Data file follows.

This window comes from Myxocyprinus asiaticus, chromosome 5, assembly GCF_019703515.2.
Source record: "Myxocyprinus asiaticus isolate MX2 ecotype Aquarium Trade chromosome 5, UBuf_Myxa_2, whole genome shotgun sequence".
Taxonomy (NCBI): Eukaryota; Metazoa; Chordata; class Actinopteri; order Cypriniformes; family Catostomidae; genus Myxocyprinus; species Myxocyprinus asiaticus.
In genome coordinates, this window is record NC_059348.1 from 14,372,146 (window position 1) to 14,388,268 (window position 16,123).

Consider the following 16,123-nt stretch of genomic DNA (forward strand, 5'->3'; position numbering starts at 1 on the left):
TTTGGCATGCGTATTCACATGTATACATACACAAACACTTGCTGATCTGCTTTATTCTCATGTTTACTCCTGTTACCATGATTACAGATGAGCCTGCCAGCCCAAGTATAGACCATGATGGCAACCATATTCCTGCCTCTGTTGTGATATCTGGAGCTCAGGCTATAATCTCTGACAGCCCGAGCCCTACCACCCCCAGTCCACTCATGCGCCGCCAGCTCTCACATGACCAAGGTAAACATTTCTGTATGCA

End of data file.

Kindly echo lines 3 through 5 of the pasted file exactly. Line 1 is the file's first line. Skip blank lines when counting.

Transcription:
Taxonomy (NCBI): Eukaryota; Metazoa; Chordata; class Actinopteri; order Cypriniformes; family Catostomidae; genus Myxocyprinus; species Myxocyprinus asiaticus.
In genome coordinates, this window is record NC_059348.1 from 14,372,146 (window position 1) to 14,388,268 (window position 16,123).

Consider the following 16,123-nt stretch of genomic DNA (forward strand, 5'->3'; position numbering starts at 1 on the left):